"Keep on Dreaming <SAURERS Version>" by SAURERS (Nekketsu Saikyo Gosaurer OP2)
The OP to Matchless Raijin-Oh, "Dream Shift" by Kinuko Oomori (who was going by the name SILK at the time), is a great theme song, but it wasn't the only entry in the Eldoran Series to be so lucky. While the OP to Genki Bakuhatsu Ganbaruger is enjoyable enough, the final major entry in the series was able to match up perfectly with the original. Nekketsu Saikyo Gosaurer (the literal translation is "The Strongest Hot-Blood", but Sunrise uses "Matchless Passion") has a great OP in "Keep on Dreaming", but for this list I'm not going with the original version sung by Seraphim. Instead, I'm going with the version used as the second OP, the "SAURERS Version", named after what the lead children of the show name themselves after gaining dinosaur-themed robots from Eldoran.
It's not like Seraphim's version is bad by any means, because it's not, but the second version just has more to like about it. One aspect better is that it's sung by some of the main cast, namely Urara Takano (main lead Kenichi), Megumi Hayashibara (Hiromi), Yuri Amano (Shinobu), Bin Shimada (Kinta), & Akemi Shinohara (Yohji). The other aspect that makes this version better than the original is that it's completely orchestral, whereas Seraphim's version was very synth. I'm not saying that synth sucks, and it works just fine for her original version, but once you hear the first few notes of the later version, complete with triumphant trumpets, you can't really go back. It's simply an amazing arrangement done by anime maestro Osamu Tezuka (Gaiking 2005, The Slayers series; not to be confused with the "God of Manga"), and hearing the main cast sing all together just makes the SAURERS Ver. of "Keep on Dreaming" feel so much more grand & spectacular.
"Taiyou no Tsubasa" by Taiko Kamamoto (Brave of the Sun Fighbird OP)
Since we have the Eldoran Series represented in this list, let's also include its cousin franchise, the Brave Series. Much like the previous entry, the best Brave OP is easily the most well known one, "Yuusha-Oh Tanjou!" from King of Braves GaoGaiGar, but honestly every show in the franchise had really good OPs. My personal favorites include "Gather Way" from Brave Exkaiser, "Arashi no Hero" from Brave Express Might Gaine, & "Heart to Heart" from Brave Police J-Decker, but the one that comes closest to matching the final Brave OP is the one from the second entry in the franchise, Brave (Fighter) of the Sun Fighbird.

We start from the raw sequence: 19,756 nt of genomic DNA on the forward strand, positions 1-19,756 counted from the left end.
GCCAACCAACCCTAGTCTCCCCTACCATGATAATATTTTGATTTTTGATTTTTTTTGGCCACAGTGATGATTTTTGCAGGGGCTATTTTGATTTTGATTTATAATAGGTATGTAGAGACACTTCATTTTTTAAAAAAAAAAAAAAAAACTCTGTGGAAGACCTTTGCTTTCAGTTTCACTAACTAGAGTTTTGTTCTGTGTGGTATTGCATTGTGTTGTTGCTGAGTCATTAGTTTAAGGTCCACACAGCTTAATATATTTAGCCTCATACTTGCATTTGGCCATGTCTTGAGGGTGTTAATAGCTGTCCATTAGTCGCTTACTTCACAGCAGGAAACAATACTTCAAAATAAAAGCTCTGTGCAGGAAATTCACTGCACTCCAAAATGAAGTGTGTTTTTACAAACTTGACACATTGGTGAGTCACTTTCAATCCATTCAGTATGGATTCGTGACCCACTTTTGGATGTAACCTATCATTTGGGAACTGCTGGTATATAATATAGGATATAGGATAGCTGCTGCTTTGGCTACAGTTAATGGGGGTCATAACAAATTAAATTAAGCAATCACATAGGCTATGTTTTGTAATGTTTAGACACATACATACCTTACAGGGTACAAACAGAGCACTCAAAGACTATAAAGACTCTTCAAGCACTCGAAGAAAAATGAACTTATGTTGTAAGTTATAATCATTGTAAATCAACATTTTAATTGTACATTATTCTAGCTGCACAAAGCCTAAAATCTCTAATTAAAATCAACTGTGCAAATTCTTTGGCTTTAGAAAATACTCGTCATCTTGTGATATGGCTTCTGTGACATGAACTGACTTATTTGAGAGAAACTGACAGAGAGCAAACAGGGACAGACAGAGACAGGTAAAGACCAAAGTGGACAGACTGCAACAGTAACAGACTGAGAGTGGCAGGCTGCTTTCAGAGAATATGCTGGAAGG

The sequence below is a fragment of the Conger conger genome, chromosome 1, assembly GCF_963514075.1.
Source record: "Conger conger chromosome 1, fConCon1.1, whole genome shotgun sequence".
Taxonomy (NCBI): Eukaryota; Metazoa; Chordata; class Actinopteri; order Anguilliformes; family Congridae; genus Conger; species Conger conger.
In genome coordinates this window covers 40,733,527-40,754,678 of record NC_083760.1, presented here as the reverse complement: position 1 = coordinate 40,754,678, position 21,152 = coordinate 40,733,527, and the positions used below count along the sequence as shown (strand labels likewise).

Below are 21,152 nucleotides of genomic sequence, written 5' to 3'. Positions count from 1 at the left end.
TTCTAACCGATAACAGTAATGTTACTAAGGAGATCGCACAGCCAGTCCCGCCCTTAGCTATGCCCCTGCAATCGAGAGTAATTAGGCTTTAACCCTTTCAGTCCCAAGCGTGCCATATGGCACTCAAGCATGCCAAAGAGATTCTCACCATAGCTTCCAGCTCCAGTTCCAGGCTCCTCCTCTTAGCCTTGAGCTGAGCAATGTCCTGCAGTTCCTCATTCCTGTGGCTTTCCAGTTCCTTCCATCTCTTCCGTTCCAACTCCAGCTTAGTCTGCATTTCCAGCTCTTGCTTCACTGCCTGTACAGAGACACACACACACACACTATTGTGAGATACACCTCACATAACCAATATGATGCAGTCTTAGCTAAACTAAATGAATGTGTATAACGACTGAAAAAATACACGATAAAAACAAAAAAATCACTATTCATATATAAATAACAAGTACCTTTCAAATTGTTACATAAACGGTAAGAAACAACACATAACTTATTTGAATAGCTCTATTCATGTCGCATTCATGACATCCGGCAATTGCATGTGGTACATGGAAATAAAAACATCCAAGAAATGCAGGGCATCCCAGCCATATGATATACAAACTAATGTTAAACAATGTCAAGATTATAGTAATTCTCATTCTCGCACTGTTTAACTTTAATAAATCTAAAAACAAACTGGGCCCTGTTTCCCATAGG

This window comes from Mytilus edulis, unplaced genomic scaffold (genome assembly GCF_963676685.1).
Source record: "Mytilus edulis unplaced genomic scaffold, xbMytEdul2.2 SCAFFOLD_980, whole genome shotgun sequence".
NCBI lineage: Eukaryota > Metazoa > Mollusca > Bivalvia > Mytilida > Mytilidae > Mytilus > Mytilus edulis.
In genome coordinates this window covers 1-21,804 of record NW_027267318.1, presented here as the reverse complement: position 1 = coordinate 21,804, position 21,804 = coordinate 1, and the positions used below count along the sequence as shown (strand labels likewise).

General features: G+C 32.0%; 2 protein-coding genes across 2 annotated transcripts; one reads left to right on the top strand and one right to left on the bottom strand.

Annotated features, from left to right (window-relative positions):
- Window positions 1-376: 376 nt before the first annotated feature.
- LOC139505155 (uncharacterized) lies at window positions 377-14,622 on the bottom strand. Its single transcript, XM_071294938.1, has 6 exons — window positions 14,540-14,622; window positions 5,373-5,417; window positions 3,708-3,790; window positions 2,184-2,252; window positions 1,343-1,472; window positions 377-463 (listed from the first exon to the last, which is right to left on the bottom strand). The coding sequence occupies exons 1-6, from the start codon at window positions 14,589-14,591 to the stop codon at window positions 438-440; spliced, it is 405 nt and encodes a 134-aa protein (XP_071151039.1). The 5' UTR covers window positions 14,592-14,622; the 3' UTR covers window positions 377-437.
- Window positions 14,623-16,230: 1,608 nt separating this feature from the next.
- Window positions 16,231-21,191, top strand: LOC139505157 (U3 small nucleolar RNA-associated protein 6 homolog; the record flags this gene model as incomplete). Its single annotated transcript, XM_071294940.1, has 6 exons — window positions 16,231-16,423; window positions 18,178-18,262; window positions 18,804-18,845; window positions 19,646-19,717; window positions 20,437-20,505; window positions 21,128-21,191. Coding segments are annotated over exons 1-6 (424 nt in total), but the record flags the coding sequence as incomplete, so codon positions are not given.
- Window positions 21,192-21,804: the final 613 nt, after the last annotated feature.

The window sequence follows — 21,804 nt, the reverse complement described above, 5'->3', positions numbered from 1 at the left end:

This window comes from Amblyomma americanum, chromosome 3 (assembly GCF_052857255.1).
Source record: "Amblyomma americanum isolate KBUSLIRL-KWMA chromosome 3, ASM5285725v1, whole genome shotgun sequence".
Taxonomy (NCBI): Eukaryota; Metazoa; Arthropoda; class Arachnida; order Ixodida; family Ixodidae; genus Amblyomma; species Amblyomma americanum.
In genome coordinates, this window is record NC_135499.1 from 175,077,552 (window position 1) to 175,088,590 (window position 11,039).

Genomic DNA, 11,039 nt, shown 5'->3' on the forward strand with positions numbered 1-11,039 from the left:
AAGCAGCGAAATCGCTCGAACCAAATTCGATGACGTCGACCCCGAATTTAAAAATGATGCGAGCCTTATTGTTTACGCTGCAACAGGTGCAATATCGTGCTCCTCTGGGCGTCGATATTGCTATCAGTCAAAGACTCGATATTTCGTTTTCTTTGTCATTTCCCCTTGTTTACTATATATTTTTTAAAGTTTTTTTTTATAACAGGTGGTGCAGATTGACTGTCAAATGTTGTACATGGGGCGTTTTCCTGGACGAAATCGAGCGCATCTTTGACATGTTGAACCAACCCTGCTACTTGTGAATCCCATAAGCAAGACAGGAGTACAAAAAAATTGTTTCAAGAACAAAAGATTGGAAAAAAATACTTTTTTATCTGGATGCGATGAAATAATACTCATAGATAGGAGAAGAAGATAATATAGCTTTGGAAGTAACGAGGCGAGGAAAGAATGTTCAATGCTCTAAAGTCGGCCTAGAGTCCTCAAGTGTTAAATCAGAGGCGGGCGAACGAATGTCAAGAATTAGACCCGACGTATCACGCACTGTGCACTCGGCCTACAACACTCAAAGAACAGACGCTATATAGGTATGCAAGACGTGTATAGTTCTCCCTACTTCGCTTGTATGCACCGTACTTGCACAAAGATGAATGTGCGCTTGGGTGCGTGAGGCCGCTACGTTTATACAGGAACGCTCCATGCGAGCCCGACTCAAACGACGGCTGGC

The show itself is generally considered one of the lesser entries, and even from the first episode I saw of it years ago I could see why; it just wasn't all too interesting & it felt aimless. Still, I wouldn't fault someone for hoping for greatness if they saw the OP. The song is simply awesome right from the start with that initial repeating beat; it really pumps you up. Once Taiko Kamamoto starts singing & the guitar work comes in you simply have to see the entire thing through, and the chorus is simple but highly effective. The coolest thing about the song is that it's not a simple tune, but rather has some nice complexity if you listen to the music itself, which is an excellent plus. While Fighbird may not be one of the shining examples of the Brave Series, it's OP is the opposite & a superb showcase of how the series rocked when it came to OPs.
"Lonely Chaser" by Riyuko Tanaka (Chou Kosoku Galvion OP)